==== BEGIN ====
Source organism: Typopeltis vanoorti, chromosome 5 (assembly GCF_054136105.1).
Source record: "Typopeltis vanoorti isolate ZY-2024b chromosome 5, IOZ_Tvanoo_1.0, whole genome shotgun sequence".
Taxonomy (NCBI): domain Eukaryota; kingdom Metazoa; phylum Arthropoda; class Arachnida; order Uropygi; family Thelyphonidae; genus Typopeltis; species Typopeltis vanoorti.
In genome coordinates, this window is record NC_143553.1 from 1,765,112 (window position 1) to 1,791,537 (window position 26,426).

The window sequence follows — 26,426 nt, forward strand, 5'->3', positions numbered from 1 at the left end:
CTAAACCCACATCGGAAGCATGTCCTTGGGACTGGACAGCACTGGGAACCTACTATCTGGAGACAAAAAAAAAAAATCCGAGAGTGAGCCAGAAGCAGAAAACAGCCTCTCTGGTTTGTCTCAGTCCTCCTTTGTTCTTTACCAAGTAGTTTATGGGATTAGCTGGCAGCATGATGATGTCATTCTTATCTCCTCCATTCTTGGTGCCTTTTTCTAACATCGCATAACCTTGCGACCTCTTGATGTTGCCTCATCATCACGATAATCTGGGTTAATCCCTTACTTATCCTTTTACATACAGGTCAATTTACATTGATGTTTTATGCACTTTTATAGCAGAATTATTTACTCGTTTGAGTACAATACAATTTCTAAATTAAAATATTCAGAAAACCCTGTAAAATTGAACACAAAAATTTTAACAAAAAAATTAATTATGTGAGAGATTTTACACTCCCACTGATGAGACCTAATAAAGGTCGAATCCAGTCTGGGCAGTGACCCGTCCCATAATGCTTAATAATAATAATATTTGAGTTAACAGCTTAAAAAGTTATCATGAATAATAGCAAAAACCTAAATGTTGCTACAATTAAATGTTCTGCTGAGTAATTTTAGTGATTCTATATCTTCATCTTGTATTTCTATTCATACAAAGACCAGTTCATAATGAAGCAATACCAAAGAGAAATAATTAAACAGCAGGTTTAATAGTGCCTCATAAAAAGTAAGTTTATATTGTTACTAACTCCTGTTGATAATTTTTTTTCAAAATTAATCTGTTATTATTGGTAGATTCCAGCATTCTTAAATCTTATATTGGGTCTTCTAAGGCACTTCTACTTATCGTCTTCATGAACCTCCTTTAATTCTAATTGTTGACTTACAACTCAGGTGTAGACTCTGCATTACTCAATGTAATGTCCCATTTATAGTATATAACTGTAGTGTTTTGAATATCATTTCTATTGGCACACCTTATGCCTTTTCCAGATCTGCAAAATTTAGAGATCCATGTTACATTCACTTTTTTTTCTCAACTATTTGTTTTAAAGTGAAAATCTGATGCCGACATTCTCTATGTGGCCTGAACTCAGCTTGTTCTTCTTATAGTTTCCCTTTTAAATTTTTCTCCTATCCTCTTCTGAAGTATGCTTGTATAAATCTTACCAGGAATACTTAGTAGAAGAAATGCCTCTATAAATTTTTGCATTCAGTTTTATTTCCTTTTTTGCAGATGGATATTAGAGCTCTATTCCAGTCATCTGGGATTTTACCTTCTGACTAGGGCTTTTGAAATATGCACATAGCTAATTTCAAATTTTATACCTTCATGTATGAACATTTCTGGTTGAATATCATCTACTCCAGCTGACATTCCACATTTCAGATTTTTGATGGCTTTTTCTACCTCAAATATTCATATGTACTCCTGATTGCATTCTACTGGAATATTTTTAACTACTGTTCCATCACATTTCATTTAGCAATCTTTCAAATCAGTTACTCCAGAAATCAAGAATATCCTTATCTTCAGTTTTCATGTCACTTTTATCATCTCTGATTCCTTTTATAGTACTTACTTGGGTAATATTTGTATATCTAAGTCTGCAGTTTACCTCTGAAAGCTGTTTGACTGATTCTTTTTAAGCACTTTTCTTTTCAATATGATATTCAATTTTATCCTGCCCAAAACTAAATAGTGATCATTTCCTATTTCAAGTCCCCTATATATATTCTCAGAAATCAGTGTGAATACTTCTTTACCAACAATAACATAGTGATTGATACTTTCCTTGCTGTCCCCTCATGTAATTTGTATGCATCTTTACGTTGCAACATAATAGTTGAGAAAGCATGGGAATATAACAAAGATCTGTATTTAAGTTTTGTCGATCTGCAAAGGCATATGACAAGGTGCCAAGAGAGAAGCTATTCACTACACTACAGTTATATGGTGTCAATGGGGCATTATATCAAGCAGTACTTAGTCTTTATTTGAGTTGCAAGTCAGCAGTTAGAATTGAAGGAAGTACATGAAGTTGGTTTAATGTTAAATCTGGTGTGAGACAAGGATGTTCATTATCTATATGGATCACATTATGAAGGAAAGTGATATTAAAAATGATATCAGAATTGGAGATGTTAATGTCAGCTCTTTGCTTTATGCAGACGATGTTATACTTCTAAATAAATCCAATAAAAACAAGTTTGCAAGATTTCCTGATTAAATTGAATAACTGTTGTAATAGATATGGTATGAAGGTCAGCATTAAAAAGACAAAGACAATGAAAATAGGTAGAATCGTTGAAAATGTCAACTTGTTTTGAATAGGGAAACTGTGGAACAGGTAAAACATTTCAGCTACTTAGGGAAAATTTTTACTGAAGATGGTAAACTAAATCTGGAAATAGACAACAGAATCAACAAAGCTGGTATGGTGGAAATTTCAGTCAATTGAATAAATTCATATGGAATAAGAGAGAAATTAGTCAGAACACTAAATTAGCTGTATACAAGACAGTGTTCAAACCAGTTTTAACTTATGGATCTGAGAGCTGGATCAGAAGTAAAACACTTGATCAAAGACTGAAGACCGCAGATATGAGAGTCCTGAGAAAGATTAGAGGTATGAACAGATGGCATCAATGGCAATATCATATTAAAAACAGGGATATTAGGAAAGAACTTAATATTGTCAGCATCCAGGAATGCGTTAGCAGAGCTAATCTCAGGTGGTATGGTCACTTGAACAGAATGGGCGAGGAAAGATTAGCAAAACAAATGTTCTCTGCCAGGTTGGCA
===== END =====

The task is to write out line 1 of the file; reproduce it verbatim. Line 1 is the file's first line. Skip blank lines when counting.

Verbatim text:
Source organism: Typopeltis vanoorti, chromosome 5 (assembly GCF_054136105.1).